v As part of your assessment, you will have to submit the project report in printed form which include the followings:
* Table of contents
* Acknowledgement Section
* Objectives of your animated movie
* Targeted users’ background
* Targeted users’ requirements
* Concepts art and character design
* Abstract
* Application structure
* Storyboard
* Creative and unique features in your movie
* References (Use Harvard Naming Convention; Refer notes below)
Note:
v You may source pictures and information from the Internet. If you have accessed the Internet, reference the resources used carefully in your document.
v All references must be made using the Harvard Naming Convention as shown below:
The theory was first propounded in 1970 (Larsen, A.E. 1971), but since then has been refuted; M.K. Larsen (1983) is among those most energetic in their opposition……….
List of references at the end of your document must be specified in the following format:
Larsen, A.E. 1971, A Guide to the Aquatic Science Literature, McGraw-Hill, London.
Larsen, M.K. 1983, British Medical Journal (Online), Available World Wide Web: URL: http://libinfor.ume.maine.edu/acquatic.htm
(Accessed 19 November 1995)
Further information on other type of citation is available in Li, X. and Crane (1993), Electronic Style: A Guide to Citing Electronic Information, Meckler, Westport.
v Total number of pages for the documents is in the range of 20 to 40 pages
9.0 PROJECT ASSESSMENT CRITERIA
v Criteria for assessment will be based on:
Ø Documentation (Assignment 1):
Criteria
Marks Allocated
1
Objectives
10
2
Target users’ background and their requirements
20
3
Concepts Art and character design
20
4
Storyboard (Inclusive of abstract, application structure and layout of application)
30
5
Creative and unique features in your movie
15
6
Originality (Reflected from Referencing of materials and Summary of what you have created or what effects have you made on multimedia elements)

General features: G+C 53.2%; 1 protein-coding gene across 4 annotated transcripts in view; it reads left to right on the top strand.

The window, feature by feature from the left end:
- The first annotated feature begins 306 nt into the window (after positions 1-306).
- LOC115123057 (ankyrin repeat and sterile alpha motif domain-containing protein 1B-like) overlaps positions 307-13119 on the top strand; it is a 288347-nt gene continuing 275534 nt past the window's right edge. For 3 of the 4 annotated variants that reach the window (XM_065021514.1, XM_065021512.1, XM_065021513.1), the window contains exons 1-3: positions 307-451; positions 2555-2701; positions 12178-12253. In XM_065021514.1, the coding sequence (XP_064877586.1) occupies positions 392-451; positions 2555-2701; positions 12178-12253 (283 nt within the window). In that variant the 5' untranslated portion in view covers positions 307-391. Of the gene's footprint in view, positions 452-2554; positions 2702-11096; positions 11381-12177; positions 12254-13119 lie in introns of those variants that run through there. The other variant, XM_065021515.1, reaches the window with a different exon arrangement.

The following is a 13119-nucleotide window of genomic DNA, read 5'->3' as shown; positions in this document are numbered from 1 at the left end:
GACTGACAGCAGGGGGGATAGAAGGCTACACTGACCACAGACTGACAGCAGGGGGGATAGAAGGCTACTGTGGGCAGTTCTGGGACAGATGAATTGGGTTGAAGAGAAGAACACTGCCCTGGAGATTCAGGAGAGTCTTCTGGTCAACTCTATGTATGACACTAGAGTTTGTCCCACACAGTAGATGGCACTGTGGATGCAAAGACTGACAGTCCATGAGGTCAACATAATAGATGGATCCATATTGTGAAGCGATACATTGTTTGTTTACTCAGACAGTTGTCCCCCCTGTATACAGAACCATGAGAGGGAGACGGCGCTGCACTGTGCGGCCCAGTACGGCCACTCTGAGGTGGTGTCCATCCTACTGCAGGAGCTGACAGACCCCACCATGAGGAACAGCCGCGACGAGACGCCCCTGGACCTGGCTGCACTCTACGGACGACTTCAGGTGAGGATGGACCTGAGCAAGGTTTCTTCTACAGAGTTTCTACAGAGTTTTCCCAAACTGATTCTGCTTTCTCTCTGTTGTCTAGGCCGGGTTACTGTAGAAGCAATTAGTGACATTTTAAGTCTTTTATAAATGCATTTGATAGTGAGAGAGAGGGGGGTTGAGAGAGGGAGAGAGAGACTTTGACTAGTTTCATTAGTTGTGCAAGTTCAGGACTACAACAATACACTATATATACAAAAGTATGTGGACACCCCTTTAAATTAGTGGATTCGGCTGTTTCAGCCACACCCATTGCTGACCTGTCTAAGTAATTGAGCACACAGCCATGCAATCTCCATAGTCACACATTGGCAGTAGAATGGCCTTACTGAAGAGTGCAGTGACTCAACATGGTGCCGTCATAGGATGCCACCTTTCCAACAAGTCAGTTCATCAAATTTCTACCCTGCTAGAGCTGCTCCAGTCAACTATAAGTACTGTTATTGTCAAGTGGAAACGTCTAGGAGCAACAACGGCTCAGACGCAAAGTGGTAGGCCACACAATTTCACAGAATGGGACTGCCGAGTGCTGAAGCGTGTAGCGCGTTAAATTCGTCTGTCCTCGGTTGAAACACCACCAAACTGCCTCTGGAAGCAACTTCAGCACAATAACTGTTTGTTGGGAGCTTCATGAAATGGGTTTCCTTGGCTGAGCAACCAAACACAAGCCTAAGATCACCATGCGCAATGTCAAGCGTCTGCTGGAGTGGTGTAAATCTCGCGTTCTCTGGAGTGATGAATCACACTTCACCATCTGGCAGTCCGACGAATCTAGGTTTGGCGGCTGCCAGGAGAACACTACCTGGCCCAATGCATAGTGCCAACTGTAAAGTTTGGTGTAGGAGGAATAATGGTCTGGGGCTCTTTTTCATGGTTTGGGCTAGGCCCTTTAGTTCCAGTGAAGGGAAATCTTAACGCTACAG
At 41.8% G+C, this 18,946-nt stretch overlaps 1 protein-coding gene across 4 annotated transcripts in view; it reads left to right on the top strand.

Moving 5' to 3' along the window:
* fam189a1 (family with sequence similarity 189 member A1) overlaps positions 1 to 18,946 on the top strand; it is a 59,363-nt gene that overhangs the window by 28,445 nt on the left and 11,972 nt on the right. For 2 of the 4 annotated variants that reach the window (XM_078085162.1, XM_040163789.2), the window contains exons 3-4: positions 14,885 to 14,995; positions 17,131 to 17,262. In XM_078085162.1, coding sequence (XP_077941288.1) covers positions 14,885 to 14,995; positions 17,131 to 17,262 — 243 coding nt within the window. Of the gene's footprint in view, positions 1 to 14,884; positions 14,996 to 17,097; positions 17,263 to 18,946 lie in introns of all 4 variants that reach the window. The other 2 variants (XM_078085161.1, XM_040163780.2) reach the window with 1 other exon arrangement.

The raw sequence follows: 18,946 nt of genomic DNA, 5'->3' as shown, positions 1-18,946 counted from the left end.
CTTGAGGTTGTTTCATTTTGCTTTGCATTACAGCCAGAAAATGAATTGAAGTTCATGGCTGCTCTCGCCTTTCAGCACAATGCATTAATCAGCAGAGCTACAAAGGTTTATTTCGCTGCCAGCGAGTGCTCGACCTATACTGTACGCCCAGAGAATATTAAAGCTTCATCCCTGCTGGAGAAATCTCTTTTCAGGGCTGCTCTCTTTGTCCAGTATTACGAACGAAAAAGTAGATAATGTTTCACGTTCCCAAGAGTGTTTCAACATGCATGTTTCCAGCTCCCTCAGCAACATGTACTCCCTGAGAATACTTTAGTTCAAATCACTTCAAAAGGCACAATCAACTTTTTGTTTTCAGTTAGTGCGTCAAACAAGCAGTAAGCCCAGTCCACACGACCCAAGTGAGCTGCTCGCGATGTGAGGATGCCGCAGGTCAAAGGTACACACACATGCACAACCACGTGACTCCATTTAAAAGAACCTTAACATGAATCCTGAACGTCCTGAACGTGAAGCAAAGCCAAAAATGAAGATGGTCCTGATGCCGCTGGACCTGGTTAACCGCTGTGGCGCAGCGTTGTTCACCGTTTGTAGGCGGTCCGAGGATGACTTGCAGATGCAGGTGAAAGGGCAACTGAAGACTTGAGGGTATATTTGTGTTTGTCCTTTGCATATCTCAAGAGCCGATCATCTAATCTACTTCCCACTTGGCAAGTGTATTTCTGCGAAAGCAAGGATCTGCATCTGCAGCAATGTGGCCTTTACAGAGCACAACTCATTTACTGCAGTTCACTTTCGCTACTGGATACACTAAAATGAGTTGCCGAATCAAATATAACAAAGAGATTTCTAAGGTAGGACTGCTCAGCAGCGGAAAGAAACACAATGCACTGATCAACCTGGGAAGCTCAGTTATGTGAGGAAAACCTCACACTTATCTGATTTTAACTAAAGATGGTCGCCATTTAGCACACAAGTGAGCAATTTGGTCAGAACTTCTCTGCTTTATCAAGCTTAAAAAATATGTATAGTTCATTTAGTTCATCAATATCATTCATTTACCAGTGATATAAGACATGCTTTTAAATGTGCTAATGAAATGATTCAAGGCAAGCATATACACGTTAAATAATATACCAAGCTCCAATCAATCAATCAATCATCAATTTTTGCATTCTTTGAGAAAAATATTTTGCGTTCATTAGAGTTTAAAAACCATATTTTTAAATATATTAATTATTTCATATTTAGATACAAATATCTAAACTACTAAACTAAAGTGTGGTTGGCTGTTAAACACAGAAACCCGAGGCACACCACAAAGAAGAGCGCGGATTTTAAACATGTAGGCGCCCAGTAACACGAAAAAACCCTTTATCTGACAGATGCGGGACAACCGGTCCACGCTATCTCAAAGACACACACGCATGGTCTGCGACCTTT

5
Total
100
Ø Implementation (Assignment 2):
Criteria
Marks Allocated
1
Title and content:
* Implementation suitable for intended audience?
* Interesting?
* Unique?
* Clear?
* Originality
5
2
Level of originality and innovation of graphics:
* Amount of graphics self developed
* Amount of graphics extracted directly from external source.
* Amount of graphics extracted from external source and further innovated (like adding special effects added on the graphics)
* Graphics quality
* Quality of effects and innovation
20
3
Animations:
* Amount of animations self developed
* Amount of animations extracted directly from external source.
* Amount of animations extracted from external source and further innovated (like adding special effects added on the graphics)
* Depth and quality of animations
20
4
Sound:
* Sound effect used?
* Voice recorded?
* Music used?
* Sound quality
20
5
Technicality:
* Level of interactivity (full interactivity? Or merely click and display)
* Special Effects done on the system
* Use of ActionScripts (ActionScript is strongly encouraged to use. If you have done so, remember to put the full script in your document. However, absent of ActionScript will not deduct your marks)
* Full screen?
* Able to run smoothly?
20
6
System development (compliant with the documents e.g. storyboard submitted earlier)
5
7
Presentation:
* Professional style
* Good use of language
* Capability in answering questions addressed by lecturer
* Proper referencing and citations.
10
Total
100%
v Documentation contributes 40% and Implementation contributes 60% of the overall marks.
10.0 FRONT COVER OF PROJECT:
v All reports must be prepared with a front cover. A protective transparent plastic sheet can be placed in front of the report to protect the front cover. The front cover should be presented with the following details:
a) Names.
b) Intake code.
c) Subject.
d) Project Title.
e) Date Assigned (the date the report was handed out).
f) Date Completed (the date the report is due to be handed in).
11.0 PLANNING:
v You are advised to analyse your audience and survey the existing materials before starting out. Then, brainstorm, flowchart your ideas to see the general flow and finally, develop. Planning saves you a tot of heartache and headache later on.
12.0 MULTIMEDIA TOOLS
v You have the options of developing the multimedia application using one of the following multimedia tools for your project:
Element
Tools
1
Text and animated text
Win Word, Notepad
2
Graphic Editing
Photoshop
3
Audio
Any Sound editing tools like Audacity
4
Video (Optional)
Windows Movie Maker
5
Animation
Macromedia Suite (Flash, Director)
13.0 ACADEMIC INTEGRITY
v You are expected to maintain the utmost level of academic integrity during the duration of the course.
v Plagiarism is a serious offence and will be dealt with according to APIIT’s regulations on plagiarism.
7
Multimedia Applications in-course assessment handout